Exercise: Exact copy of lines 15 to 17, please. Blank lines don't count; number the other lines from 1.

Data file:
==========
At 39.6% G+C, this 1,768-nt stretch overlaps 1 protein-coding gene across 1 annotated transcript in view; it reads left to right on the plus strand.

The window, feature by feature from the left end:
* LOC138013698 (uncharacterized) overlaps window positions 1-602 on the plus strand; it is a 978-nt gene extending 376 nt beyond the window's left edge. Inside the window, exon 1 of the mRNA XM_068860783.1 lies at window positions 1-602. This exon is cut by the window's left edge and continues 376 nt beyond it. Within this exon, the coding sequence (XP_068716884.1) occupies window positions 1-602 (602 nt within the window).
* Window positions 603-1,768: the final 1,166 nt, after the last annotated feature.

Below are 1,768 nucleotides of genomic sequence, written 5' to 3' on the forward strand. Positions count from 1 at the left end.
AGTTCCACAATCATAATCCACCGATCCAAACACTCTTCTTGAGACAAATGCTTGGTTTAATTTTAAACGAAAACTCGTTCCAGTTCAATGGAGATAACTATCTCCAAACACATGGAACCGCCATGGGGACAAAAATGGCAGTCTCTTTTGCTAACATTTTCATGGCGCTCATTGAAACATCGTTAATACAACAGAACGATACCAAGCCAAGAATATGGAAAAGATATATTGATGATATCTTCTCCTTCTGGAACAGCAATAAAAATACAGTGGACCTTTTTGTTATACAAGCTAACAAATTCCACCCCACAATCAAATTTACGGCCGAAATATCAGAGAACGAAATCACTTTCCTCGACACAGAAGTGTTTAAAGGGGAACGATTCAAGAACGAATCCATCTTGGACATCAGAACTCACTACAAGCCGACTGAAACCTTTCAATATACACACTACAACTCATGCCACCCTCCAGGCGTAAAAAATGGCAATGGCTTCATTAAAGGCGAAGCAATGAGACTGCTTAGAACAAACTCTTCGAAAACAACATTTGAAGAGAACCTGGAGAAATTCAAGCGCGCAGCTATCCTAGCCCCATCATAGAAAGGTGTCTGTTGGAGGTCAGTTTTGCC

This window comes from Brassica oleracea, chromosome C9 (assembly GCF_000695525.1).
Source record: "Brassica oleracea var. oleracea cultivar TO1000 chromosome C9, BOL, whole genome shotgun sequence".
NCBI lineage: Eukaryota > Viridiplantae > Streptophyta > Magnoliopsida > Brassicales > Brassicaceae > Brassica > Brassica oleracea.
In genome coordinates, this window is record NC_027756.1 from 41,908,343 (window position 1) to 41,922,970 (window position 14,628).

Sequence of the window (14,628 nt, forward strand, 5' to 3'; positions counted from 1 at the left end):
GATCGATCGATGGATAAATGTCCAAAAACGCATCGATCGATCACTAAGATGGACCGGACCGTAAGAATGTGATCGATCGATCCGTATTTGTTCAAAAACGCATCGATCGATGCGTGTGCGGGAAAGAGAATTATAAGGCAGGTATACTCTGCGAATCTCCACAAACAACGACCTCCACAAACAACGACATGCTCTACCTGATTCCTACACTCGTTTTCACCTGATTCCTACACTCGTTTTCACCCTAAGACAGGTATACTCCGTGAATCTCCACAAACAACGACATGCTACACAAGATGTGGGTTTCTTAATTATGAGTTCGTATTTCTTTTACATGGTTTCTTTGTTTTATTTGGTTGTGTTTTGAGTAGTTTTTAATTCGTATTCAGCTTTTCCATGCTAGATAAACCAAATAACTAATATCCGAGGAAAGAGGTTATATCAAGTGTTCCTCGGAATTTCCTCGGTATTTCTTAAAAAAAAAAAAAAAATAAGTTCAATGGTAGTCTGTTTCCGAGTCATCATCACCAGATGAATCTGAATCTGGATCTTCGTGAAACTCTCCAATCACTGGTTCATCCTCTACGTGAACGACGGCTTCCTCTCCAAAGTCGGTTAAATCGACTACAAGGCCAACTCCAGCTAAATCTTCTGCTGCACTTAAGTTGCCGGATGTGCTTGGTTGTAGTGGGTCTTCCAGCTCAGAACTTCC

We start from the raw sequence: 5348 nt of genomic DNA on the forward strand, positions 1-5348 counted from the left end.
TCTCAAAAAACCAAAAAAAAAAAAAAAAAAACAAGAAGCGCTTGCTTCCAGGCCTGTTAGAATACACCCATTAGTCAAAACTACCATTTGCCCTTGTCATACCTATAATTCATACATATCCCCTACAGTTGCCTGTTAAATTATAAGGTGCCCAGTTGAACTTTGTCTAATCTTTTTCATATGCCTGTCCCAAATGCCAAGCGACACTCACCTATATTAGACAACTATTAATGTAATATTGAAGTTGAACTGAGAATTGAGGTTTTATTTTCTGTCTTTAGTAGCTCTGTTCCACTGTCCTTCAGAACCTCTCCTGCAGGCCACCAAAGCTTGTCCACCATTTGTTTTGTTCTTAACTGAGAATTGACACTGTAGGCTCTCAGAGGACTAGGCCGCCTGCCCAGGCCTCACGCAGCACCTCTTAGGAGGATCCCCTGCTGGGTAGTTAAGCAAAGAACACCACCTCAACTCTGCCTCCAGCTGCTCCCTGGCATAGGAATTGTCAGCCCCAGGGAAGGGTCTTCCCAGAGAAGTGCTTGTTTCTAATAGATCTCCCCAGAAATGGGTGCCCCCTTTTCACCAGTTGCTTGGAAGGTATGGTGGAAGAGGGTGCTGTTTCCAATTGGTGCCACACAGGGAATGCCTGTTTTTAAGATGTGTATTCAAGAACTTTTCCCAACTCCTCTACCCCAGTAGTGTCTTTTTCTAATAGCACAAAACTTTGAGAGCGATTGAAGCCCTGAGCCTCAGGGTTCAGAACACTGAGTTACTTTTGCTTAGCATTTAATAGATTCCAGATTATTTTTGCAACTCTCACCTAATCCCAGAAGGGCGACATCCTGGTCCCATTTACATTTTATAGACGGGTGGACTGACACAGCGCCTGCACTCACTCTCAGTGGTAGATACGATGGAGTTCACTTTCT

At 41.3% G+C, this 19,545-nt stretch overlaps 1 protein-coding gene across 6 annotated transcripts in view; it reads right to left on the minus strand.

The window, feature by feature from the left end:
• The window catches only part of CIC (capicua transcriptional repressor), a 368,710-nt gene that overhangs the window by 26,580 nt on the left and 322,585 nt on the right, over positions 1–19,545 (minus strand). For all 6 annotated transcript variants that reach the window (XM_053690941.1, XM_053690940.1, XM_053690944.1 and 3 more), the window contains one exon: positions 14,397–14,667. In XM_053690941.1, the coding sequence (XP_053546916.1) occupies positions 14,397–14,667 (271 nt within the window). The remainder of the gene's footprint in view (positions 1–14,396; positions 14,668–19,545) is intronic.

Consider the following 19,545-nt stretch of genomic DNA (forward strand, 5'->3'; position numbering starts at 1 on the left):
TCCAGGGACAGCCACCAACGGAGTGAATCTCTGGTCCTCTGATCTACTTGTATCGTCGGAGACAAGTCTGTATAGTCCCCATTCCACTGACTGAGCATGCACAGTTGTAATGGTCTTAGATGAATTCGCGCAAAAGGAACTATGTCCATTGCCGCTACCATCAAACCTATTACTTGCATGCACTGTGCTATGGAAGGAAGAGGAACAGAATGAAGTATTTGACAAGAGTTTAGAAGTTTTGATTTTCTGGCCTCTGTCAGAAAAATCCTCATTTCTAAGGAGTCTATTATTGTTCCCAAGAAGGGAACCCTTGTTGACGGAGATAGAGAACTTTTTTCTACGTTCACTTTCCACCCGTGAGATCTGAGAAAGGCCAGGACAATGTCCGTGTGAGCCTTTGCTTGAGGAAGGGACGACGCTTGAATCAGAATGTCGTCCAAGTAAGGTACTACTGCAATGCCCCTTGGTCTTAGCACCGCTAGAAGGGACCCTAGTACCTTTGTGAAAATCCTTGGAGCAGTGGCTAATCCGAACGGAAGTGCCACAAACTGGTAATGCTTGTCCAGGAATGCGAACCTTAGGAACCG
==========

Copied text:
At 41.3% G+C, this 19,545-nt stretch overlaps 1 protein-coding gene across 6 annotated transcripts in view; it reads right to left on the minus strand.

The window, feature by feature from the left end:
• The window catches only part of CIC (capicua transcriptional repressor), a 368,710-nt gene that overhangs the window by 26,580 nt on the left and 322,585 nt on the right, over positions 1–19,545 (minus strand). For all 6 annotated transcript variants that reach the window (XM_053690941.1, XM_053690940.1, XM_053690944.1 and 3 more), the window contains one exon: positions 14,397–14,667. In XM_053690941.1, the coding sequence (XP_053546916.1) occupies positions 14,397–14,667 (271 nt within the window). The remainder of the gene's footprint in view (positions 1–14,396; positions 14,668–19,545) is intronic.